Time for fun, food and festivities
Every small town has one.
No, I don’t mean the town drunk. Although every small town does have its set of ‘interesting’ characters.
And, while many small towns have suffered a lot over the past couple of decades, losing population, businesses and schools, there is one thing they all have managed to hang onto.
Their summer festival.
Granted, some town celebrations are more elaborate than others. But most small towns across the Midwest have some sort of “Days” going on between June 1 and Sept. 1.
Generally, but not always, it is held on the same summer weekend each year. A few renegade towns have their summer festival in the winter. Some have it during the week and not on the weekend at all. But whenever it is, these town celebrations always seem to be a popular thing.
The standard fare can include kiddie games, a parade, car show, street dance and of course, food stands.
Some towns have their festivals named after the food they serve. Kernel Days in Wells comes to mind, or Bullhead Days in Waterville.
(Or Aebleskiver Days in Tyler, Minnesota, where I used to live. It’s a round tennis-ball shaped Danish pancake, in case you wondered.)
Sometimes the name of the celebration includes the town name, but sometimes it doesn’t. Giant Days is one of those festival names which is usually said without the town name included. You have to add the phrase, “in Blue Earth.”
There are town celebrations for ethnic heritage, ones that are in honor of fish (Eelpout Festival in Walker), a few which celebrate holidays like the Fourth of July (Bricelyn), some that celebrate outlaws (Jesse James Day in Northfield), and just about anything you can think of (Potato Days in Barnesville) can be a reason to name a town’s festival.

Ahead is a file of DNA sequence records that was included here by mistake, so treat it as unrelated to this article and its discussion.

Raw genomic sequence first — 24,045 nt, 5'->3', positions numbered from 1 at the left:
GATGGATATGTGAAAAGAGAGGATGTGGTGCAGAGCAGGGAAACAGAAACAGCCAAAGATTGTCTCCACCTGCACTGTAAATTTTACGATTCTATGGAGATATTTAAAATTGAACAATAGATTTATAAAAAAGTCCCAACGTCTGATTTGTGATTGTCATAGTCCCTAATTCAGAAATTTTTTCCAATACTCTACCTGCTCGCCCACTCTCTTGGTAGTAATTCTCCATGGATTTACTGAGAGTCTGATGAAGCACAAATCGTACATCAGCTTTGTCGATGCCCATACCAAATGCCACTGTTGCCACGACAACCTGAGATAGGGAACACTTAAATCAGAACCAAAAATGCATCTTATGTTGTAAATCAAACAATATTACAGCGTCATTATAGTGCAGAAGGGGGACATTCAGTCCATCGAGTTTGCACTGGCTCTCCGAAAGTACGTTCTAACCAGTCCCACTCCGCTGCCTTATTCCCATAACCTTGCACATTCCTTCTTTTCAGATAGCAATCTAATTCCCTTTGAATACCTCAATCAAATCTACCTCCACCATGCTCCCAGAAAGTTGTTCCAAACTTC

A friend of mine once said a town’s summer celebration is just an excuse for a city-wide party and the name really doesn’t matter. He was probably close to the mark.
Occasionally town celebrations change after a number of years, even changing the name of the festival.
Two Faribault County towns did just that this year.
Elmore’s Eromle Days and Fire Days are gone, replaced with Horse and Buggy Day.
Winnebago had developed two different celebrations Moto Fest and Brew Fest and now this year it was combined into one big fest named ‘Bago Fun Fest.
It turned out great.
With the Fourth of July weekend upon us, everyone says summer is nearly over. They could be right. At least half of the summer’s town celebrations are already history, with a few more to go.
And, here at the Register, we should know, as we attend every single one of them in Faribault County. Each year we divvy them up, seeing who will go to which ones this year. Over the past couple of years, that means I have made it to every town’s festival at least once, across the county.
They are all interesting and fun, and no, I won’t tell you which one is my choice for the best one.
But, I have learned one thing I will share.
Having a town celebration seems to be an important thing for a community to do. It gives the town a true sense of identity. It brings people together people who live in the town, who once lived there or who know someone who does live there. Maybe it is someone who wished they lived there.
And the major activity at every ‘Town Days’ isn’t the parade, games or dance. It is visiting with your neighbors and friends, some who you see every week, some whom you have not seen in years.
Despite the hard work and expense it takes to put on a celebration, it seems to be worth it.
I hope you had a chance to take in a town celebration this year. Especially the one in the city where you live.
And if you didn’t, I suggest you still have time to get to the county-wide summer celebration the Faribault County Fair. It will be here in just a couple of weeks.
Summer is a time for fun, food and festivities. So go enjoy it.